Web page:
European countries are currently seeing massive surges of new Covid-19 cases, and some are opting to take a page from Sweden’s book of coronavirus response efforts to better protect their own countries. Sweden’s been relying more on voluntary compliance than coercion when it comes to getting their citizens to abide by the health and safety procedures put into play, and while that may work for them, we’ve also seen how relying on citizens can go the opposite way.
France is currently averaging 12,000 new cases a day while Spain just passed the 700,000 case mark. The UK is also seeing a massive increase in cases and citizens are beginning to speak out against their governments lack of change in policy to help combat this. Dorit Nitzan, the World Health Organization’s (WHO) regional emergency director for Europe recently spoke with the media about shifting policies and moving more towards Sweden’s approach.
“Sweden’s focus on sustainability over time, citizen engagement, and voluntary compliance was interesting because this is the time we all have to learn to live with the virus.”
Nitzan went on to explain how her and her team know there is no “one size fits all” solution when it comes to combating the coronavirus, however, we all could afford to start learning from one another’s success’. Unlike many countries throughout the world Sweden closed all of its colleges and universities for individuals over the age of 16, but kept schools for younger students open. The country banned gatherings of more than 50, and urged individuals over the age of 70 to remain isolated for as long as possible.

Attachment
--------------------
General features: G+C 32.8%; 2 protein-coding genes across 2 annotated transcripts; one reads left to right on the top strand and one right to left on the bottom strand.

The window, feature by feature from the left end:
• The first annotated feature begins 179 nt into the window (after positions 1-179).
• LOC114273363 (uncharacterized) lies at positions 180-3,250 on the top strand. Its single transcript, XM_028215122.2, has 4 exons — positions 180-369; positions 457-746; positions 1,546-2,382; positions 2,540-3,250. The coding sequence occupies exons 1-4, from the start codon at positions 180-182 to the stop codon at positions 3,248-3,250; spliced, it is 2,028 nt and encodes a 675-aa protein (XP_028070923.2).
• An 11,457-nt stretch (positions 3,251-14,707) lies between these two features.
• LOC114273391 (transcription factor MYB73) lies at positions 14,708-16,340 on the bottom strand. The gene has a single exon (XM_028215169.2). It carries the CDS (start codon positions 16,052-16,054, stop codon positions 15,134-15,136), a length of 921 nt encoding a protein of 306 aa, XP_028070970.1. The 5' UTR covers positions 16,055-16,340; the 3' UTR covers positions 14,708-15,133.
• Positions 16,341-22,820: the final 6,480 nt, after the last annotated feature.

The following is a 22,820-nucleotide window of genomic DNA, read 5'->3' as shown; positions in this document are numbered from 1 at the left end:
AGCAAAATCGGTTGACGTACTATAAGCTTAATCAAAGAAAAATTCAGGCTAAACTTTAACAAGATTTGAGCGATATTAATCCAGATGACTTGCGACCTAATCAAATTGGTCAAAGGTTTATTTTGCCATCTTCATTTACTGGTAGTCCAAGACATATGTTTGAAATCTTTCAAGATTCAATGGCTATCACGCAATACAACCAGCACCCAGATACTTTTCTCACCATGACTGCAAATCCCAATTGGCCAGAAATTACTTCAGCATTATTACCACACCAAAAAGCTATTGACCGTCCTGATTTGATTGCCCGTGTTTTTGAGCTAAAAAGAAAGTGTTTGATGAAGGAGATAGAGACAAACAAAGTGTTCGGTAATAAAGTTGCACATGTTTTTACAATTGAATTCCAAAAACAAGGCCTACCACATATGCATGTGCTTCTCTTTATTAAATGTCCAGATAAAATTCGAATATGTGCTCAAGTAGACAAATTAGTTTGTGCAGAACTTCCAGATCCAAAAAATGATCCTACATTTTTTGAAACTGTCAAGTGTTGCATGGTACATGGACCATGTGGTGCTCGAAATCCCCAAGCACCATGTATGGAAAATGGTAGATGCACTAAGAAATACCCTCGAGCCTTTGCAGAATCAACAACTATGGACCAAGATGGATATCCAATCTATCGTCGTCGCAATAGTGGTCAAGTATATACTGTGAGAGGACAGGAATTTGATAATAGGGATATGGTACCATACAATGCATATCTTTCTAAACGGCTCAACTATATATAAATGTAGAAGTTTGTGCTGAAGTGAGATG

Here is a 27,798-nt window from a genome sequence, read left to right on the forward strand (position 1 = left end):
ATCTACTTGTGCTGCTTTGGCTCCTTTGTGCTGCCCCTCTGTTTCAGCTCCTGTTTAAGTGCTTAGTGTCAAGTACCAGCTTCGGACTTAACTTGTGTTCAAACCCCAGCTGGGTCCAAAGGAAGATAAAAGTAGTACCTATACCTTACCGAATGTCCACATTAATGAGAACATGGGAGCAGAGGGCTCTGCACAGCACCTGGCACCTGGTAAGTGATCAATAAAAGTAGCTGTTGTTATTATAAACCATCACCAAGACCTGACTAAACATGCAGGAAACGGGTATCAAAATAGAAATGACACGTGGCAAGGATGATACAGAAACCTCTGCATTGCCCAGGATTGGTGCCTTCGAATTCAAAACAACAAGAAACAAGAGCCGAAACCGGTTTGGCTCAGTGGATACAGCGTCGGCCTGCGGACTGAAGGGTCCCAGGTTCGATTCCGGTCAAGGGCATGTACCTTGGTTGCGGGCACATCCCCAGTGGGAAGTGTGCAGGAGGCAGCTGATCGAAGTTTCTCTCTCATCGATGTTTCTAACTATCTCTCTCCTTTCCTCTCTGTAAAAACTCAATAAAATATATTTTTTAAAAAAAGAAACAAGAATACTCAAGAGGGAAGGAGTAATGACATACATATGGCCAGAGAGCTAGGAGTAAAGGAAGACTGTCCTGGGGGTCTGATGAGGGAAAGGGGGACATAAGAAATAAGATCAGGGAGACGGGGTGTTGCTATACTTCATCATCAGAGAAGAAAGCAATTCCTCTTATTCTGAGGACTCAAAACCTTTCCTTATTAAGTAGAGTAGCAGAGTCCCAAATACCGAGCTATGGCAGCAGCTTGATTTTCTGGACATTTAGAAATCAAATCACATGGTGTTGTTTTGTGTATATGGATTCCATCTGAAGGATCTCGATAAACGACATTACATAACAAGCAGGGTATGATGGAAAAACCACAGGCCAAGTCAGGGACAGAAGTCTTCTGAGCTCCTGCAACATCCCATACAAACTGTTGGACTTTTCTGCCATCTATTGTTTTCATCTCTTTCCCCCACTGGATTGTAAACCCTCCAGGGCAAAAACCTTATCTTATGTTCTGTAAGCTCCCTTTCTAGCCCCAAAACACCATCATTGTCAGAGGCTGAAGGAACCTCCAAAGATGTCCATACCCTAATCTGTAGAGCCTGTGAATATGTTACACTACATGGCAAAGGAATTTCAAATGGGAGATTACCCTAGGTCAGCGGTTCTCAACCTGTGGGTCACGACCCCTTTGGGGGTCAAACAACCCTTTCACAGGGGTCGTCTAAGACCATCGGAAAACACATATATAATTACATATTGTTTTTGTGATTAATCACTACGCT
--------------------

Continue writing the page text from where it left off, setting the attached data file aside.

Otherwise, the country’s 10 million residents were simply asked to respect these procedures and remain diligent about social distancing and wearing a mask, most of which have obliged. However, other parts of the world that have relied on voluntary compliance more than actual enforcement has also seen a massive increase in cases as a result.
Even in Sweden itself, back in May the country recorded the most Covid-19 deaths per capita in Europe. The country has experienced around 5,900 deaths, half of which reportedly occurred in care homes and other assisted-living facilities. While Sweden has been able to remain relatively stagnant in terms of new cases, recently they’ve been experiencing little surges of new cases that are causing international experts to be skeptical of their voluntary programs.
In the last two weeks Sweden has seen around 37 new cases per 100,000 residents. Experts say it’s still too early for countries to adopt other procedures for their own residents because of how vastly different every country actually is. Antoine Flahault is a professor of public health and director of the Institute for Global Health and the University of Geneva, who recently spoke with the media about the widely criticized approach Sweden took to fight the virus.
“Many people think that because Sweden did not lock down, the government did nothing. But it managed to make citizens understand and participate in the fight against the virus, without coercion, mandatory laws or regulations. The effect was not very different.”
While Sweden’s approach may not be as effective in other parts of the country, there are aspects to it that other European countries are willing to adopt in order to protect their own citizens. The main goal for everyone, however, is universal; to curve the spread and eliminate the virus as much as possible.
Eric Mastrota is a Contributing Editor at The National Digest based in New York. A graduate of SUNY New Paltz, he reports on world news, culture, and lifestyle. You can reach him at firstname.lastname@example.org.